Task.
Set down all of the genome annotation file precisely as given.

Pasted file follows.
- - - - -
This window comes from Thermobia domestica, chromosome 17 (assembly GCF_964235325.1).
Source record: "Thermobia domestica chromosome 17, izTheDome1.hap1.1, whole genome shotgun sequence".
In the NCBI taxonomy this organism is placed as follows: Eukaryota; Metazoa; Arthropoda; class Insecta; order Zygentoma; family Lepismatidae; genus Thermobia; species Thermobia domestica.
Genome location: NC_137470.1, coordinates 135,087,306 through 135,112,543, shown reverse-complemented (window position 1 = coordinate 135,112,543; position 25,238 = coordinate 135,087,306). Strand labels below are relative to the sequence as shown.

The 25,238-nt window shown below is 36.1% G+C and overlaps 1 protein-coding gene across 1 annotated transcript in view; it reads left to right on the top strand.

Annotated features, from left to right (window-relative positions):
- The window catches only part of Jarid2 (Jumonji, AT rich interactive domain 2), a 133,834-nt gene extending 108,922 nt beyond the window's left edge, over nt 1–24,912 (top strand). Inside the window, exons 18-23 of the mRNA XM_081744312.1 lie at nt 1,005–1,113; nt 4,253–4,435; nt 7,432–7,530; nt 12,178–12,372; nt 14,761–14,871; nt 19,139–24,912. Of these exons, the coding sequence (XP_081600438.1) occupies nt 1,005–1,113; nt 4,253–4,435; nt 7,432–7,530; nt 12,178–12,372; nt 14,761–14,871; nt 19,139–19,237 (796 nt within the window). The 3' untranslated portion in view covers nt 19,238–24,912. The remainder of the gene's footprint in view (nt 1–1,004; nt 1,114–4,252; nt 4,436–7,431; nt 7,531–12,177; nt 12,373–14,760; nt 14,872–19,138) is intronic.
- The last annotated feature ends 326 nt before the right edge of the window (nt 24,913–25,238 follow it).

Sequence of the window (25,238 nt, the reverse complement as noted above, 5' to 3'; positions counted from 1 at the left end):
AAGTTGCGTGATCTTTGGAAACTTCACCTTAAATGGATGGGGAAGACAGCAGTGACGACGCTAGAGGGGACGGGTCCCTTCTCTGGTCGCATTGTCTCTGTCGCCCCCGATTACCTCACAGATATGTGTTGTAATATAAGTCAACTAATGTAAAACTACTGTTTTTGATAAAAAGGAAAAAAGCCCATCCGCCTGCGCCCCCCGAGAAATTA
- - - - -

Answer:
This window comes from Thermobia domestica, chromosome 17 (assembly GCF_964235325.1).
Source record: "Thermobia domestica chromosome 17, izTheDome1.hap1.1, whole genome shotgun sequence".
In the NCBI taxonomy this organism is placed as follows: Eukaryota; Metazoa; Arthropoda; class Insecta; order Zygentoma; family Lepismatidae; genus Thermobia; species Thermobia domestica.
Genome location: NC_137470.1, coordinates 135,087,306 through 135,112,543, shown reverse-complemented (window position 1 = coordinate 135,112,543; position 25,238 = coordinate 135,087,306). Strand labels below are relative to the sequence as shown.

The 25,238-nt window shown below is 36.1% G+C and overlaps 1 protein-coding gene across 1 annotated transcript in view; it reads left to right on the top strand.

Annotated features, from left to right (window-relative positions):
- The window catches only part of Jarid2 (Jumonji, AT rich interactive domain 2), a 133,834-nt gene extending 108,922 nt beyond the window's left edge, over nt 1–24,912 (top strand). Inside the window, exons 18-23 of the mRNA XM_081744312.1 lie at nt 1,005–1,113; nt 4,253–4,435; nt 7,432–7,530; nt 12,178–12,372; nt 14,761–14,871; nt 19,139–24,912. Of these exons, the coding sequence (XP_081600438.1) occupies nt 1,005–1,113; nt 4,253–4,435; nt 7,432–7,530; nt 12,178–12,372; nt 14,761–14,871; nt 19,139–19,237 (796 nt within the window). The 3' untranslated portion in view covers nt 19,238–24,912. The remainder of the gene's footprint in view (nt 1–1,004; nt 1,114–4,252; nt 4,436–7,431; nt 7,531–12,177; nt 12,373–14,760; nt 14,872–19,138) is intronic.
- The last annotated feature ends 326 nt before the right edge of the window (nt 24,913–25,238 follow it).

Sequence of the window (25,238 nt, the reverse complement as noted above, 5' to 3'; positions counted from 1 at the left end):
AAGTTGCGTGATCTTTGGAAACTTCACCTTAAATGGATGGGGAAGACAGCAGTGACGACGCTAGAGGGGACGGGTCCCTTCTCTGGTCGCATTGTCTCTGTCGCCCCCGATTACCTCACAGATATGTGTTGTAATATAAGTCAACTAATGTAAAACTACTGTTTTTGATAAAAAGGAAAAAAGCCCATCCGCCTGCGCCCCCCGAGAAATTA